1580s, from Spanish tabaco, in part from an Arawakan language of the Caribbean (probably Taino), said to mean "a roll of tobacco leaves" (according to Las Casas, 1552) or "a kind of pipe for smoking tobacco" (according to Oviedo, 1535). Scholars of Caribbean languages lean toward Las Casas' explanation. The West Indian island of Tobago was said to have been named by Columbus in 1498 from Haitian tambaku "pipe," in reference to the native custom of smoking dried tobacco leaves [Room].
Cultivation in France began 1556 with an importation of seed by Andre Thevet; introduced in Spain 1558 by Francisco Fernandes. Tobacco Road as a mythical place representative of rural Southern U.S. poverty is from the title of Erskine Caldwell's 1932 novel. Early German and Portuguese accounts of Brazil also record another name for tobacco, bittin or betum, evidently a native word in South America, which made its way into 17c. Spanish, French, and English as petun, petumin, etc., and which is preserved in petunia and butun, the Breton word for "tobacco."
Many haue giuen it [tobacco] the name, Petum, whiche is in deede the proper name of the Hearbe, as they whiche haue traueiled that countrey can tell. [John Frampton, translation of Nicolás Monardes' "Joyful Newes Oute of the Newe Founde Worlde," 1577]
1819, from French tabagie (17c.), from tabac "tobacco" (see tobacco) + -age. A group of smokers who meet in club fashion; a "tobacco-parliament." In German, a Rauchkneipe.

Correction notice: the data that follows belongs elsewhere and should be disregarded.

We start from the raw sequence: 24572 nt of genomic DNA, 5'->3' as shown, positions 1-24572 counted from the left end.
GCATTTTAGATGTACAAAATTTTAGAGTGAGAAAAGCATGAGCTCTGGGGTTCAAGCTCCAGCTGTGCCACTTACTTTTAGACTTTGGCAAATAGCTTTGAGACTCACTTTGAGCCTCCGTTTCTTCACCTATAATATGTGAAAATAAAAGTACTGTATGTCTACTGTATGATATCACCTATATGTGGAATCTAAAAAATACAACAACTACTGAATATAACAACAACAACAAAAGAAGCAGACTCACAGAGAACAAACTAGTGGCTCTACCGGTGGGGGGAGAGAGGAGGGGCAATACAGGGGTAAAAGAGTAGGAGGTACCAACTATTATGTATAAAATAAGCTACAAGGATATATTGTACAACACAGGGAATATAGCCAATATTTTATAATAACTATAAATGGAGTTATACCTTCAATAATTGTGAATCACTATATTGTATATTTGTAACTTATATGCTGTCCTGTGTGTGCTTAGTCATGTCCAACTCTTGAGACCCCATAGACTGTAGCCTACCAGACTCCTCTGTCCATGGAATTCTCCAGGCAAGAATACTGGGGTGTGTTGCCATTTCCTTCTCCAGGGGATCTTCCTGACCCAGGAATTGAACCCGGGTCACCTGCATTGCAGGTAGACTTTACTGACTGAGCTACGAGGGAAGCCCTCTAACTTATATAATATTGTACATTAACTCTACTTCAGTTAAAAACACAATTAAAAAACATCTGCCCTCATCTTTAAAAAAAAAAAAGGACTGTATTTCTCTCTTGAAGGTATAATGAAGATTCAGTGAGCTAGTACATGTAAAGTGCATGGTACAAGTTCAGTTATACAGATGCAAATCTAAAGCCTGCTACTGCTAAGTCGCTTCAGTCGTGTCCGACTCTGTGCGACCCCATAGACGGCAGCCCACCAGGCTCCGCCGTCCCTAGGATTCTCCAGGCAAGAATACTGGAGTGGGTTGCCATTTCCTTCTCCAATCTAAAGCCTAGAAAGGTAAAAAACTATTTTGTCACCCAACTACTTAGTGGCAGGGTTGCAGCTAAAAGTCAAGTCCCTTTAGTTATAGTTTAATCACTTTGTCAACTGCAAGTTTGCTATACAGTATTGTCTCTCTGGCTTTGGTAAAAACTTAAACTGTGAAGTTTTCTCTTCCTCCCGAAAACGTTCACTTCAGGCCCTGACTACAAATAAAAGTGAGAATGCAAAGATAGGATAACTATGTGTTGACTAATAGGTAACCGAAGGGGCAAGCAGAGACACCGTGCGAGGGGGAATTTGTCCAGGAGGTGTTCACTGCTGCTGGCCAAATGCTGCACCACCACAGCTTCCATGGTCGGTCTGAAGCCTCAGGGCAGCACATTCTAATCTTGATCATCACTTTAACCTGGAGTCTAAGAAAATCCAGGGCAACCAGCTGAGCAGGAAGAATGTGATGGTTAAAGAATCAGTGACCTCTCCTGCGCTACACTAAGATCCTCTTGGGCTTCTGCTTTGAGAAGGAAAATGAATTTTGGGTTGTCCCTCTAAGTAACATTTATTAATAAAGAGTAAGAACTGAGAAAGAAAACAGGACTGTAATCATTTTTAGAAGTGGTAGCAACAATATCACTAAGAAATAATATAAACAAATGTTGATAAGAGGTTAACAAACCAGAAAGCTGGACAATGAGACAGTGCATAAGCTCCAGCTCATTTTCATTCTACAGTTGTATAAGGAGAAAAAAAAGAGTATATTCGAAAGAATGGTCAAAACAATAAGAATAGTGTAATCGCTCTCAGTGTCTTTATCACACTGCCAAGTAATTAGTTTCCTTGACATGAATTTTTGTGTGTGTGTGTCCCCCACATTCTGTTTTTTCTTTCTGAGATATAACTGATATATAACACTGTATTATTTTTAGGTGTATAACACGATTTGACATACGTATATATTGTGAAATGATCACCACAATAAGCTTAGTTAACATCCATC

genus of ornamental plants native to South America and Mexico, 1825, from Modern Latin Petunia (1789), from French petun (16c.), an obsolete word for "tobacco plant" (in Century Dictionary, 1890, "said to be still in use in some parts of Canada"), from Portuguese petum, evidently from Guarani (Paraguay) pety. The petunia has a botanical affinity to the tobacco plant. See tobacco.
"tobacco with an offensive odor," 1640s, from Spanish mondongo "paunch, tripe, intestines," related to modejo "paunch, belly (of a pig)."
"cigarette," slang, 1882, from smoke (n.1). Also "opium" (1884). The meaning "a spell of smoking tobacco" is recorded from 1835.
also nicotin, poisonous volatile alkaloid base found in tobacco leaves, 1819, from French nicotine, earlier nicotiane, from Modern Latin Nicotiana, the formal botanical name for the tobacco plant, named for Jean Nicot (c. 1530-1600), French ambassador to Portugal, who sent tobacco seeds and powdered leaves from Lisbon to France 1561. His name is a diminutive of Nicolas (see Nicholas).